This post is first in a series of many that will include photos and rescue tips from our first EMR training conducted in Lashio, Myanmar, Dec 27, 2015 to Jan 3, 2016, to a group of over 50 eager volunteers, along with our new team members. We are in the process of establishing Myanmar Free Ambulance in the upper regions of Myanmar, and this was our first emergency response training for locals, conducted by an expert team of professionals from the United States. Doctor Michael Duehrssen was our lead instructor, along with Brock Mayer (Paramedic) and a number of EMTs and first responders. The team was wonderful, and we are looking forward to partnering with them in providing more advanced training to our local Myanmar staff and volunteers in the coming years.
In this series we will try to highlight the best shots, and point out a number of good tips along the way as well. We will also be posting photos from our first search and recovery dive training for our local team soon as well. So for now, here are a few photos from the opening moments of Crossfire’s EMR training. Enjoy!
Doctor Micheal Duehrssen himself, explaining side effects to certain medications. We are indebted to him much for this training, as he has been our lead instructor, and also donated thousands of dollars worth of medical equipment to help on our rural ambulances in Myanmar. We would also like to thank the sponsors that donated the equipment as well.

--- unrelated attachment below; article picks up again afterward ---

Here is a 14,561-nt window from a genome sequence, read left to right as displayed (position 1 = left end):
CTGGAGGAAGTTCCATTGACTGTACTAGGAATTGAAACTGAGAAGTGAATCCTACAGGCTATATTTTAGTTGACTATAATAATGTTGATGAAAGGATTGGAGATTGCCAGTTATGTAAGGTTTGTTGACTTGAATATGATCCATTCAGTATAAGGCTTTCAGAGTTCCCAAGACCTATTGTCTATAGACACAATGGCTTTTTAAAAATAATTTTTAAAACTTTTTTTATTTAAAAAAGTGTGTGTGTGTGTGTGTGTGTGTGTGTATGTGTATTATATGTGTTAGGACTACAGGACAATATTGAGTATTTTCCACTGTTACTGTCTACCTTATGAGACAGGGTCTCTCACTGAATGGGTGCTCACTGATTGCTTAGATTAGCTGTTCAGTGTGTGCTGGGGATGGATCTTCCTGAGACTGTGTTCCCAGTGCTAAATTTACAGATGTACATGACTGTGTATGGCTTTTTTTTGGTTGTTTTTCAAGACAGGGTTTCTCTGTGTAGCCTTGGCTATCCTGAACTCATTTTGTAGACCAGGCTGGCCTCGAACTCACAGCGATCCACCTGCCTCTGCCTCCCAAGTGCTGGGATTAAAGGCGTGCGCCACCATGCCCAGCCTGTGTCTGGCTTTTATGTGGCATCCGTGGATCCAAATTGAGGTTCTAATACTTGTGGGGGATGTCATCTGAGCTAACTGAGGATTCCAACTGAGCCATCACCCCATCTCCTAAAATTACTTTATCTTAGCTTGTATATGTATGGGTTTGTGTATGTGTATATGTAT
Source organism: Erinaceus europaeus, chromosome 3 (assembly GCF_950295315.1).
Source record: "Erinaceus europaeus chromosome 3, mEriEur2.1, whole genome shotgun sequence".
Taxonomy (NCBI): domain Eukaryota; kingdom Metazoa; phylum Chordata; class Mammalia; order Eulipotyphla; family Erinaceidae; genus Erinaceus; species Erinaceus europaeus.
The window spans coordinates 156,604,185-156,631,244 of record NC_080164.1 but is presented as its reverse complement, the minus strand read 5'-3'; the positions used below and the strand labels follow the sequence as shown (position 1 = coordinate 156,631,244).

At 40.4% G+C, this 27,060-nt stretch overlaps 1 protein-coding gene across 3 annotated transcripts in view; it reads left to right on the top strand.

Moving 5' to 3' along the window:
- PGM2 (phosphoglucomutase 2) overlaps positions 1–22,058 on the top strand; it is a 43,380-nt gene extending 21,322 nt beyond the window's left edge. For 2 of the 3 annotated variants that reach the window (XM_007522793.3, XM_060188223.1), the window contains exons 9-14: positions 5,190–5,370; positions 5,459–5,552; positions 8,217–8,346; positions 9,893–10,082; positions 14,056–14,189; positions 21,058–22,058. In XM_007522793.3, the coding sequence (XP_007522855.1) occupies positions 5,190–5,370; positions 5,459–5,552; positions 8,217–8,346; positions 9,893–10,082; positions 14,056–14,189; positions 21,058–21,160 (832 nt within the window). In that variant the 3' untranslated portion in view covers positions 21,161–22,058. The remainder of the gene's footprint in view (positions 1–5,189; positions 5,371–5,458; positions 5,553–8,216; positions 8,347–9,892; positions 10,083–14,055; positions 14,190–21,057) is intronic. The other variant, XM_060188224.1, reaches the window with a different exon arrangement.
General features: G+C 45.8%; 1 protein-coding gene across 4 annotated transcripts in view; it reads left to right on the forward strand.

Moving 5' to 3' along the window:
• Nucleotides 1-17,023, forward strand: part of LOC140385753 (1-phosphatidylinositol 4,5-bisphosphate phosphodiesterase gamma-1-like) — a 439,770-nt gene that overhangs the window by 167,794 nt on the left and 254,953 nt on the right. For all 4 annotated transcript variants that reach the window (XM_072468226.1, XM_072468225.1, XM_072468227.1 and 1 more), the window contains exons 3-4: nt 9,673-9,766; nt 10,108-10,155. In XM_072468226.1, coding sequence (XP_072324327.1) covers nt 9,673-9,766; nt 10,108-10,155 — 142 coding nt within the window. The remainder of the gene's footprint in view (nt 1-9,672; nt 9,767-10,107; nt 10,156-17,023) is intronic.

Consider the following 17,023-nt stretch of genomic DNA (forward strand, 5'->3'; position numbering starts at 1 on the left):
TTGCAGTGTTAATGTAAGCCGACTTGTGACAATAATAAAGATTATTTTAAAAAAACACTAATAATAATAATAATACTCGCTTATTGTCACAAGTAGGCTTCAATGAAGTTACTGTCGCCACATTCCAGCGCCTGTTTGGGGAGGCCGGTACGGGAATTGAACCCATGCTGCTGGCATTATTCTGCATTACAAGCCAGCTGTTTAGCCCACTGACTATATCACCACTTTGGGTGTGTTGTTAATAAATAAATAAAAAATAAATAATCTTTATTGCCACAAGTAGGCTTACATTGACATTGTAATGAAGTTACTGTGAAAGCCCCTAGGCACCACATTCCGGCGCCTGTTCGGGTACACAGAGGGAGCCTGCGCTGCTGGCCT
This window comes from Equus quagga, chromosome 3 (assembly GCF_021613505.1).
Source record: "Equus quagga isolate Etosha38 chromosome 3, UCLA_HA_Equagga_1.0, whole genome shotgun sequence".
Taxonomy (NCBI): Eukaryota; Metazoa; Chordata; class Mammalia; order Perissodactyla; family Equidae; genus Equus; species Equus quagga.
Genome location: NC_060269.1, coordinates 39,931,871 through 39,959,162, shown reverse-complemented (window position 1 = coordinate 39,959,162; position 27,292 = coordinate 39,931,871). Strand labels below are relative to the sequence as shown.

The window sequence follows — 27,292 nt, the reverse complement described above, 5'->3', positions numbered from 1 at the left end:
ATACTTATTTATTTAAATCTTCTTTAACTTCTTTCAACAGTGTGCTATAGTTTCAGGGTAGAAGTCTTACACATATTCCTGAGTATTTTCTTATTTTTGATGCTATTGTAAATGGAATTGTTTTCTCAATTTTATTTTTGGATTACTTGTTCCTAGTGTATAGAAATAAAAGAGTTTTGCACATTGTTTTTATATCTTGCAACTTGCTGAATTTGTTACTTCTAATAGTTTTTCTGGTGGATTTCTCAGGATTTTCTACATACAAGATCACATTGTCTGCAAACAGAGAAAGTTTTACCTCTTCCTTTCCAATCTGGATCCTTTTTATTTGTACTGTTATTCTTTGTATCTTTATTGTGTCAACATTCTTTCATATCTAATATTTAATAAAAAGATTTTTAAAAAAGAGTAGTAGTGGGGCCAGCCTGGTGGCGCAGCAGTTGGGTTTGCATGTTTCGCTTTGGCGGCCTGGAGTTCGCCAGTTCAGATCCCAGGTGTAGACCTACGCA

EMTs Kris and Kory, explaining wound care in depth.
Brock Mayer came along with Doctor D to assist in teaching, and he left a very favouble impression and a wealth of knowledge to us. Thanks you for taking your time to help us!
Kyaw Htet Oo translating for Kris, one of the EMTs who came along to help instruct our team. Thanks to both of them!
Our wonderful photographer and good friend Warat Kasitanon came all the way from Chiang Mai, Thailand, to film and photograph the event, and gain some knowledge for himself too. A huge thanks to him!
CRI’s Relief Services Director for Myanmar made opening remarks and announcements, and did a large amount of the translation and running around. Our grateful thanks to him. Without him this training would never have been possible.